Reducing numbers of doctors in New Zealand are now initiating discussion about PSA screening with their male patients. See: PSA screening in New Zealand: total population results and general practitioners' current attitudes and practices. New Zealand Medical Journal, 30 August 2013 online. In my opinion, this decline results from a misunderstanding of the research, which has been inadequate in several ways.
I have had no medical training, but I think, nevertheless, that I have something to bring to the debate on prostate cancer screening: a Men's Rights centred approach. At Law School students of the New Zealand Bill of Rights Act 1990 were encouraged to take a rights-centred approach to cases. What is very rare in the World today is a Men's Rights centred approach, and that is what I bring to the table.
I am focussing on four documents:
Moyer (2012) reports on two major studies of PSA-based screening for prostate cancer: the U.S. PLCO (Prostate, Lung, Colorectal and Ovarian) Cancer Screening Trial, and the ERSPC (European Randomized Study of Screening for Prostate Cancer). The latter is the focus of Bangma (2009) and of Schroeder et al. (2009).
Moyer (2012) states that:
The U.S. trial did not demonstrate any reduction of prostate cancer mortality. The European trial found a reduction in prostate cancer deaths of approximately 1 death per 1000 men screened in a subgroup aged 55 to 69 years. This result was heavily influenced by the results of 2 countries; 5 of the 7 countries reporting results did not find a statistically significant reduction (page 122).
The obvious thing to do, on reading this, is to investigate why:
The screening interval at six of the seven centers was 4 years (accounting for 87% of the subjects); Sweden used a 2-year interval. In Belgium, the interval between the first and the second rounds of screening was 7 years because of an interruption in funding.
Although prostate cancers are generally slow-growing, some prostate cancers grow fast, and it may be that a four-year screening interval is not frequent enough to detect these cancers in time to prevent them from killing the patient. There is a need for studies to investigate this possibility, in my opinion.
As far as The Netherlands is concerned, Bangma (2009, page 3) states that offering screening to the individual is allowed in most European countries, with the exception of The Netherlands. In both the U.S. PLCO Cancer Screening Trial and the ERSPC, the issue of contamination of the control group of non-screened men (because control-group men got themselves screened outside the framework of the study) was a serious one. In The Netherlands, it would probably have been much harder for men in the control group to be contaminated in this way, with the result that statistical comparisons between the screened group and the control group would have been much more valid than in the other countries (including the USA). There is a need for studies to investigate ways of dealing with the issue of contamination, in my opinion.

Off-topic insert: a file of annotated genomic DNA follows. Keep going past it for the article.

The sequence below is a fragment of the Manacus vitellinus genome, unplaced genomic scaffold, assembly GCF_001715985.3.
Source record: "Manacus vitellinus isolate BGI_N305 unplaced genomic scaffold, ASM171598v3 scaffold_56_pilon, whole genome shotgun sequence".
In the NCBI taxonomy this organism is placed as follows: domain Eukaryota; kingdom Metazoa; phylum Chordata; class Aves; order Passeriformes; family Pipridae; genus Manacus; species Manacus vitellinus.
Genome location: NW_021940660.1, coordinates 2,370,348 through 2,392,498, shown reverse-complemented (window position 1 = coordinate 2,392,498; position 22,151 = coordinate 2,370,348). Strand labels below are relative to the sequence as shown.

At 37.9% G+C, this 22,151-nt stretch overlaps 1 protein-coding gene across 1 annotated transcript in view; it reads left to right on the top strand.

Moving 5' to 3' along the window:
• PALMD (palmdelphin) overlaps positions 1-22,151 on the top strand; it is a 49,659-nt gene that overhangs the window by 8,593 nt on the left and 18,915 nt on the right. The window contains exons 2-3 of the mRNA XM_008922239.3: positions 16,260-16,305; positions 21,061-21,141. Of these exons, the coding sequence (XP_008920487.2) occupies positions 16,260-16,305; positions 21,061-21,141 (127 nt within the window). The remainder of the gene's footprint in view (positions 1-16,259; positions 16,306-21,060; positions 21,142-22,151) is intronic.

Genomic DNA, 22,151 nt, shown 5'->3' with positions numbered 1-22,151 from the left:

Two other questions that need to be addressed are the harms of diagnosis and treatment, and also the associated costs. As far as the harms are concerned, I believe that any decision as to whether the harms outweigh the benefits is one that the individual man needs to be allowed to make after consulting a doctor. This is not a decision that researchers (especially females such as Virginia Moyer) or governments have the right to make on their behalf. The decision as to whether the financial costs are bearable is a political one which should take into account the balance between the amounts spent on research into, teaching about, prevention of, and treatment of men's health conditions, in comparison to women's health issues.
The above remarks, in my opinion, cast serious doubt on the validity of the recent conclusion of both Moyer (2012) and of the Health Committee of the New Zealand House of Representatives that PSA-based population screening for prostate cancer should not be implemented.